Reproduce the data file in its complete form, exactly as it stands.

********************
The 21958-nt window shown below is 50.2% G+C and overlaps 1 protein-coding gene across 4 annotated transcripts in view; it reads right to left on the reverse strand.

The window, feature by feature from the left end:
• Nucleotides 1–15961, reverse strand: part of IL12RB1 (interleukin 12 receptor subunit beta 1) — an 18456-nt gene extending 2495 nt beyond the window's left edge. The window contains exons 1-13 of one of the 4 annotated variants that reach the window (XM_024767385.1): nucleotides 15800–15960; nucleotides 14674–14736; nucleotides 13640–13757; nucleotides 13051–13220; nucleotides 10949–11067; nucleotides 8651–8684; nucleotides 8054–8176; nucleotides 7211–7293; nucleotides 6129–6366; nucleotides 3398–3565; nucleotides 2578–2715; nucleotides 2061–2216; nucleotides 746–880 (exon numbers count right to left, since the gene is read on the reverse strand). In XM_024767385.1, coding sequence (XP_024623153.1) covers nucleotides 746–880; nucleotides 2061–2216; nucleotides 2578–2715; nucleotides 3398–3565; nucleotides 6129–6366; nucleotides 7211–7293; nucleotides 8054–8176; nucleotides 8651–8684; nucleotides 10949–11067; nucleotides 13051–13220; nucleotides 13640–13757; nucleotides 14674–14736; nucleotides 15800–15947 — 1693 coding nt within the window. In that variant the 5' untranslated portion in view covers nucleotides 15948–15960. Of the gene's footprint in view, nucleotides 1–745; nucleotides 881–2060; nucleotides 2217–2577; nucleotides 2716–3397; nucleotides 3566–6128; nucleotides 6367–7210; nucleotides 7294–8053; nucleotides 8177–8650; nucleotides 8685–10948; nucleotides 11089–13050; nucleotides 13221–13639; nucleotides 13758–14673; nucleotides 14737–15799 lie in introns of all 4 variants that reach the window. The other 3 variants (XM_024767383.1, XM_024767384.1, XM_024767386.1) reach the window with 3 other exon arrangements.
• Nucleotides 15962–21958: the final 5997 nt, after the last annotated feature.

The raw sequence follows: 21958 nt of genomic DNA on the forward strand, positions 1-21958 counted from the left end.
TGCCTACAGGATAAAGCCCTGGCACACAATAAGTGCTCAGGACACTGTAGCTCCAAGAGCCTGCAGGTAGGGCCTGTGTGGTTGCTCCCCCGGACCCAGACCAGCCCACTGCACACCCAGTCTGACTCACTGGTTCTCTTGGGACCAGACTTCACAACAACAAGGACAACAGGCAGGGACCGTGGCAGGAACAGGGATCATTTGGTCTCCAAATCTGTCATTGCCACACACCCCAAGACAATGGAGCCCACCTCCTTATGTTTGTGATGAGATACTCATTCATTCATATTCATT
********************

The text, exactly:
The 21958-nt window shown below is 50.2% G+C and overlaps 1 protein-coding gene across 4 annotated transcripts in view; it reads right to left on the reverse strand.

The window, feature by feature from the left end:
• Nucleotides 1–15961, reverse strand: part of IL12RB1 (interleukin 12 receptor subunit beta 1) — an 18456-nt gene extending 2495 nt beyond the window's left edge. The window contains exons 1-13 of one of the 4 annotated variants that reach the window (XM_024767385.1): nucleotides 15800–15960; nucleotides 14674–14736; nucleotides 13640–13757; nucleotides 13051–13220; nucleotides 10949–11067; nucleotides 8651–8684; nucleotides 8054–8176; nucleotides 7211–7293; nucleotides 6129–6366; nucleotides 3398–3565; nucleotides 2578–2715; nucleotides 2061–2216; nucleotides 746–880 (exon numbers count right to left, since the gene is read on the reverse strand). In XM_024767385.1, coding sequence (XP_024623153.1) covers nucleotides 746–880; nucleotides 2061–2216; nucleotides 2578–2715; nucleotides 3398–3565; nucleotides 6129–6366; nucleotides 7211–7293; nucleotides 8054–8176; nucleotides 8651–8684; nucleotides 10949–11067; nucleotides 13051–13220; nucleotides 13640–13757; nucleotides 14674–14736; nucleotides 15800–15947 — 1693 coding nt within the window. In that variant the 5' untranslated portion in view covers nucleotides 15948–15960. Of the gene's footprint in view, nucleotides 1–745; nucleotides 881–2060; nucleotides 2217–2577; nucleotides 2716–3397; nucleotides 3566–6128; nucleotides 6367–7210; nucleotides 7294–8053; nucleotides 8177–8650; nucleotides 8685–10948; nucleotides 11089–13050; nucleotides 13221–13639; nucleotides 13758–14673; nucleotides 14737–15799 lie in introns of all 4 variants that reach the window. The other 3 variants (XM_024767383.1, XM_024767384.1, XM_024767386.1) reach the window with 3 other exon arrangements.
• Nucleotides 15962–21958: the final 5997 nt, after the last annotated feature.

The raw sequence follows: 21958 nt of genomic DNA on the forward strand, positions 1-21958 counted from the left end.
TGCCTACAGGATAAAGCCCTGGCACACAATAAGTGCTCAGGACACTGTAGCTCCAAGAGCCTGCAGGTAGGGCCTGTGTGGTTGCTCCCCCGGACCCAGACCAGCCCACTGCACACCCAGTCTGACTCACTGGTTCTCTTGGGACCAGACTTCACAACAACAAGGACAACAGGCAGGGACCGTGGCAGGAACAGGGATCATTTGGTCTCCAAATCTGTCATTGCCACACACCCCAAGACAATGGAGCCCACCTCCTTATGTTTGTGATGAGATACTCATTCATTCATATTCATT